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Tuesday, May 24, 2011

Extended RAC vs Golden Gate


 Every so often this question comes up... "Why don't we do extended RAC ?"

 

 
Well here is some of my answer as to what we need to consider.

 
First, Extended RAC is setting up a RAC cluster across datacenters.. Each datacenter has it's own independent Storage arrays. Some Nodes are placed on one datacenter (a) and some are placed in (b). To keep it simple and for redundancy, lets say there is 2 nodes in each datacenter (4 total). These 4 nodes are all part of the same cluster, and they all share the same Global cache. Disk writes are mirrored across datacenters. This means that all writes are synchronous, and the write must be acknowledged on both arrays (in both datacenters).. Dark fiber is a must to accomplish this.

  
Issues ? There are number of concerns this brings up.

 

 
1) The global cache is shared across the datacenters. Any latency is felt by any processing that requires sharing data between clusters in opposite datacenters. This can cause some performance degradation.

 
2) Writes are synchronous across datacenters. This can increase the write time for any disk writes.

 
3) You are not protected against logical corruption, upgrade outages etc.

 
Best practice is to also have a physical standby for HA, and to allow patching etc (transient logical), etc.

 

 
In the end you end up with twice as much equipment, twice as much storage, and a lot more complex system over just keeping a physical standby database. It is even recommended that your quorum is kept in a third datacenter.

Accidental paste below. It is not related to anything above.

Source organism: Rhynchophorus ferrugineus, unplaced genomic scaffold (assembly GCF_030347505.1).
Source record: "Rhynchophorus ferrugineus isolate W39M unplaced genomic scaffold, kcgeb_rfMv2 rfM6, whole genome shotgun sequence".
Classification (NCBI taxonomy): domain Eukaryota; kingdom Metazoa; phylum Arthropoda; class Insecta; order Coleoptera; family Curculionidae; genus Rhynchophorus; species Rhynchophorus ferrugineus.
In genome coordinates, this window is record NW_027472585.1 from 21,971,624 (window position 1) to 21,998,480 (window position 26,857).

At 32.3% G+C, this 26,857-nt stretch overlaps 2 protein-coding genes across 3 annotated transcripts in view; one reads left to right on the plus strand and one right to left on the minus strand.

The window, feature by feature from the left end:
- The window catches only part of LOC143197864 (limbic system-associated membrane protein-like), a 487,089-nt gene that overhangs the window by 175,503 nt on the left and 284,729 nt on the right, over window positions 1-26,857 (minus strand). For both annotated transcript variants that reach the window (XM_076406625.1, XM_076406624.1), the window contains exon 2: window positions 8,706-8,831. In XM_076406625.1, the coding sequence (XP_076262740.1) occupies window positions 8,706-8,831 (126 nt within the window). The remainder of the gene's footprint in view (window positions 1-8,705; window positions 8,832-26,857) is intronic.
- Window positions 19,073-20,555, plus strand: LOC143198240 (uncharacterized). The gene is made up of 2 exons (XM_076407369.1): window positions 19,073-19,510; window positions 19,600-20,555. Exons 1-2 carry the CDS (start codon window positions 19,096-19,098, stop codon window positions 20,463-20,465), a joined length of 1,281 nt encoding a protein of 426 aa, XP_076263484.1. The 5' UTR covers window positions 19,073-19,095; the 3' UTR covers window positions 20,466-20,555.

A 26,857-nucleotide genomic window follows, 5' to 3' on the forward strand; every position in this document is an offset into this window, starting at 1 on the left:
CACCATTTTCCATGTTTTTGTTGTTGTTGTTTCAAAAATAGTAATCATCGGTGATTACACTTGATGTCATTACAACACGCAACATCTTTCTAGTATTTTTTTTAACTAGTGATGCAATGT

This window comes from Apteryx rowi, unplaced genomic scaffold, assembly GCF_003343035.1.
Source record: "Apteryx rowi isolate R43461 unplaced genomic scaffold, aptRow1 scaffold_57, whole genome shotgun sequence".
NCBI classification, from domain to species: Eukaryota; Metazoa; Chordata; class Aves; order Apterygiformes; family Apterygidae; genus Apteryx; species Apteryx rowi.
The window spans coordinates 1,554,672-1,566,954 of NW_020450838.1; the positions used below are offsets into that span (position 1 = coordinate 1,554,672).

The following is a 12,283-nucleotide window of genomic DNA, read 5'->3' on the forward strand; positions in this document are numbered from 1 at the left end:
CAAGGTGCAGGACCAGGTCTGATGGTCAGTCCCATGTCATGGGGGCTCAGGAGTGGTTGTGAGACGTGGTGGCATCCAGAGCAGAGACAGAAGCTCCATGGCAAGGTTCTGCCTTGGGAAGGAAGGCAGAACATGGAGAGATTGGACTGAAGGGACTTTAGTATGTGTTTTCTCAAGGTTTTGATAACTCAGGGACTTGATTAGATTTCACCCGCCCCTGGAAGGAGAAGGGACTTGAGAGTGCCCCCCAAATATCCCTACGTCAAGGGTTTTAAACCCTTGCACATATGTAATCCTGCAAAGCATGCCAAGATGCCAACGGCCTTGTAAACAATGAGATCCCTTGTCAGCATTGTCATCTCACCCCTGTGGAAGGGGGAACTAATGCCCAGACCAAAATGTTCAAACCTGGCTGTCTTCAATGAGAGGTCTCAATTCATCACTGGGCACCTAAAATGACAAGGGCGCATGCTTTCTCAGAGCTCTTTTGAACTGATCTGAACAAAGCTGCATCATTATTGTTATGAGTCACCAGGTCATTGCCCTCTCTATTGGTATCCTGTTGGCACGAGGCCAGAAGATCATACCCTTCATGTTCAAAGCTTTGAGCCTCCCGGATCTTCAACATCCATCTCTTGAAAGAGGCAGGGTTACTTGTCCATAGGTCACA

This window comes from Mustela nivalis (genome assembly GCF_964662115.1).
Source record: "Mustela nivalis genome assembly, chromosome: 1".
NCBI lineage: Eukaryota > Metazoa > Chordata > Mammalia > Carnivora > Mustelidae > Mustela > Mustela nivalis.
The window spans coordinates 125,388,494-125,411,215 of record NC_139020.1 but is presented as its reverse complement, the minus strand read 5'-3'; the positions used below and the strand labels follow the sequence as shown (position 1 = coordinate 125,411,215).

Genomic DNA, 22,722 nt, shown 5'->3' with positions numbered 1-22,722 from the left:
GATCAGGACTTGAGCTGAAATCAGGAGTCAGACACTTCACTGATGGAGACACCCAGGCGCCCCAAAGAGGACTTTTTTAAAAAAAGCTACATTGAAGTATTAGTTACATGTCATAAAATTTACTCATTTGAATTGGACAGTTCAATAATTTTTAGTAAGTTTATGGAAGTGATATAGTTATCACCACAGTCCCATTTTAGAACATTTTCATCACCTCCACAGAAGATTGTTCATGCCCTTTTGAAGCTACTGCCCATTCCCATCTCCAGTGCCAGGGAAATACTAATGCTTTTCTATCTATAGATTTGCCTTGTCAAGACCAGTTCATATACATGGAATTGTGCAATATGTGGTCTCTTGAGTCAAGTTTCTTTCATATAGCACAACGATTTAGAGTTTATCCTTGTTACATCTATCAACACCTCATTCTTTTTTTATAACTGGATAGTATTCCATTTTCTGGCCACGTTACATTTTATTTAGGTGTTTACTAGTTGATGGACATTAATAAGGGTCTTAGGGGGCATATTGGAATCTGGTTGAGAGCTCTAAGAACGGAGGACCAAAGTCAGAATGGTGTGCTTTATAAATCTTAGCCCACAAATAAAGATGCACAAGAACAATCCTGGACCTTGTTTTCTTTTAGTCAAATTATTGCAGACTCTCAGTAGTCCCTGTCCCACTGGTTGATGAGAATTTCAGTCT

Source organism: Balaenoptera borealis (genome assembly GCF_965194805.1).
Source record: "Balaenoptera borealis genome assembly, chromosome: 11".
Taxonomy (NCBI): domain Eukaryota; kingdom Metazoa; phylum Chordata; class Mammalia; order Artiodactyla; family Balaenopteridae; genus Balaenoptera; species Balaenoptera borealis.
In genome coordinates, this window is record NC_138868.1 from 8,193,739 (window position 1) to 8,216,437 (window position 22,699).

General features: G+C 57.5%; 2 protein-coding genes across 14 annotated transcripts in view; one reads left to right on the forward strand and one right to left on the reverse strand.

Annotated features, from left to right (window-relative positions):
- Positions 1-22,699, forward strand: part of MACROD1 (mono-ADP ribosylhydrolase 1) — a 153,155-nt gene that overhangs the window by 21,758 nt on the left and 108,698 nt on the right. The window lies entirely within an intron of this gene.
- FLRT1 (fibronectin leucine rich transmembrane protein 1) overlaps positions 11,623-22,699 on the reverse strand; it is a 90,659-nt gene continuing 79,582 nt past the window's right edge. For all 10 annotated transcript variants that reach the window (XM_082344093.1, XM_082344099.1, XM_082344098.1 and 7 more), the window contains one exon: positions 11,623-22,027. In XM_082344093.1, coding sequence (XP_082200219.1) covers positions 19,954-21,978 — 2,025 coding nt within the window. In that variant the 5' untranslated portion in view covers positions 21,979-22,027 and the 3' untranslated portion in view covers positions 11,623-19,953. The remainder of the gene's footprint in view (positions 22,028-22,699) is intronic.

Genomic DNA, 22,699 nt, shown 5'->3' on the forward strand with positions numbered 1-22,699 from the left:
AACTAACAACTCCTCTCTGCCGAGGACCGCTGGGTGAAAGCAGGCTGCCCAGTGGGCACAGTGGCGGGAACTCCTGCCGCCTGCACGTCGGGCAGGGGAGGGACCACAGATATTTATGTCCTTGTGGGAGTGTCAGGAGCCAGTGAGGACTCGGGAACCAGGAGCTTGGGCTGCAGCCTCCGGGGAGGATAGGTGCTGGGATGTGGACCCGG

The cost doubles, and the complexity doubles. The question you need to ask is.. is it worth all this ?

 
Another option is to utilize Golden Gate. Golden gate gives you similar flexibility by going active-active across datacenters. You still need to have a physical standby, but the advantage of GG over Extended RAC is that the physical does not have to be the same class server or storage ($$). The whole point of the physical is to keep the changes so that they can be sent to the other active cluster.. The standby cluster never becomes a a client available primary.

 

 
I would summerize the 2 choices as follows

 

 
Extended RAC

 
PROS
  • Guaranteed synchronous write across datacenters.

 CONS

 
  • Less availability for any database changes requiring shutdown (parameter or patching).
  • Greater latency when data is sent between datacenters.
  • BCP requires full size footprint
 
Golden Gate

 

 
PROS

  •  Database available for any database changes requiring downtime.
  •  Application releases can be applied in a rolling fasion
  •  Smaller footprint for BCP servers
  •  Less lattency for reads and commits (though latency for data availabilty)

 
CONS

 
  • Database updates are asynchronous. There will be a delay before update is visible in other datacenter (< 2 seconds)

 

 
Neithor one of these will guarantee 99.999% uptime, but GG comes a lot closer. With extended RAC, there is more planned downtime because it is a single database.
As you can see the decision should be driven by how important it is for the application to be able to have the data immediately available for read across datacenters. If you can tolerate the < 2 second latency, GG is a better product. If the application can't tolerate the latency Extended RAC is only viable solution.

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